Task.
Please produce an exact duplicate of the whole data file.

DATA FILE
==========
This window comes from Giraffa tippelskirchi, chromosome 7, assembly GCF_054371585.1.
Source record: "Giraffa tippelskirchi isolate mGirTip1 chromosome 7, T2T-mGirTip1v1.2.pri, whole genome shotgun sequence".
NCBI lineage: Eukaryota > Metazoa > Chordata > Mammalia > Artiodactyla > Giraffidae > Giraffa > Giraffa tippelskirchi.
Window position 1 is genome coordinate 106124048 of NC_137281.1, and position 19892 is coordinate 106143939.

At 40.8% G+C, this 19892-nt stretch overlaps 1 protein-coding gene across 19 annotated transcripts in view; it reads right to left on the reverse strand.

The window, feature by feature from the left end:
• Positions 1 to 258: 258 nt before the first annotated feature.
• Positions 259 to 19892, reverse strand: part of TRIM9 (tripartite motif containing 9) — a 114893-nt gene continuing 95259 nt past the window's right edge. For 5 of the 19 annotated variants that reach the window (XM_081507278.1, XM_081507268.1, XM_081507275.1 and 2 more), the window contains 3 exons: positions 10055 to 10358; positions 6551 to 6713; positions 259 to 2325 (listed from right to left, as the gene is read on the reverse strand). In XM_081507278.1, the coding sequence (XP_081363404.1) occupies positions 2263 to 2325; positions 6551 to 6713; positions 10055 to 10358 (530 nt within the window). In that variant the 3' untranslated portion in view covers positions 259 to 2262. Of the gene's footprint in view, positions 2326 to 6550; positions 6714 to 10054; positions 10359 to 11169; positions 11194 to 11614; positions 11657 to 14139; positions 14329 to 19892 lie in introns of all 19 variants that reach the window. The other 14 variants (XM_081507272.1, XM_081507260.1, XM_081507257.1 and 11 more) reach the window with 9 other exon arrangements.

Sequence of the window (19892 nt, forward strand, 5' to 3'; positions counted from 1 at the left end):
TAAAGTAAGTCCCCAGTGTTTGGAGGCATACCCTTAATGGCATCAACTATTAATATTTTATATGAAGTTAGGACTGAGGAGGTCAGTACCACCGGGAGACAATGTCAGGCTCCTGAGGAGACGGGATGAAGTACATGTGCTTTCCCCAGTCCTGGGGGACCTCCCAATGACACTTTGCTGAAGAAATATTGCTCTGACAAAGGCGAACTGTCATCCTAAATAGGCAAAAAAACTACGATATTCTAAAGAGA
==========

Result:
This window comes from Giraffa tippelskirchi, chromosome 7, assembly GCF_054371585.1.
Source record: "Giraffa tippelskirchi isolate mGirTip1 chromosome 7, T2T-mGirTip1v1.2.pri, whole genome shotgun sequence".
NCBI lineage: Eukaryota > Metazoa > Chordata > Mammalia > Artiodactyla > Giraffidae > Giraffa > Giraffa tippelskirchi.
Window position 1 is genome coordinate 106124048 of NC_137281.1, and position 19892 is coordinate 106143939.

At 40.8% G+C, this 19892-nt stretch overlaps 1 protein-coding gene across 19 annotated transcripts in view; it reads right to left on the reverse strand.

The window, feature by feature from the left end:
• Positions 1 to 258: 258 nt before the first annotated feature.
• Positions 259 to 19892, reverse strand: part of TRIM9 (tripartite motif containing 9) — a 114893-nt gene continuing 95259 nt past the window's right edge. For 5 of the 19 annotated variants that reach the window (XM_081507278.1, XM_081507268.1, XM_081507275.1 and 2 more), the window contains 3 exons: positions 10055 to 10358; positions 6551 to 6713; positions 259 to 2325 (listed from right to left, as the gene is read on the reverse strand). In XM_081507278.1, the coding sequence (XP_081363404.1) occupies positions 2263 to 2325; positions 6551 to 6713; positions 10055 to 10358 (530 nt within the window). In that variant the 3' untranslated portion in view covers positions 259 to 2262. Of the gene's footprint in view, positions 2326 to 6550; positions 6714 to 10054; positions 10359 to 11169; positions 11194 to 11614; positions 11657 to 14139; positions 14329 to 19892 lie in introns of all 19 variants that reach the window. The other 14 variants (XM_081507272.1, XM_081507260.1, XM_081507257.1 and 11 more) reach the window with 9 other exon arrangements.

Sequence of the window (19892 nt, forward strand, 5' to 3'; positions counted from 1 at the left end):
TAAAGTAAGTCCCCAGTGTTTGGAGGCATACCCTTAATGGCATCAACTATTAATATTTTATATGAAGTTAGGACTGAGGAGGTCAGTACCACCGGGAGACAATGTCAGGCTCCTGAGGAGACGGGATGAAGTACATGTGCTTTCCCCAGTCCTGGGGGACCTCCCAATGACACTTTGCTGAAGAAATATTGCTCTGACAAAGGCGAACTGTCATCCTAAATAGGCAAAAAAACTACGATATTCTAAAGAGA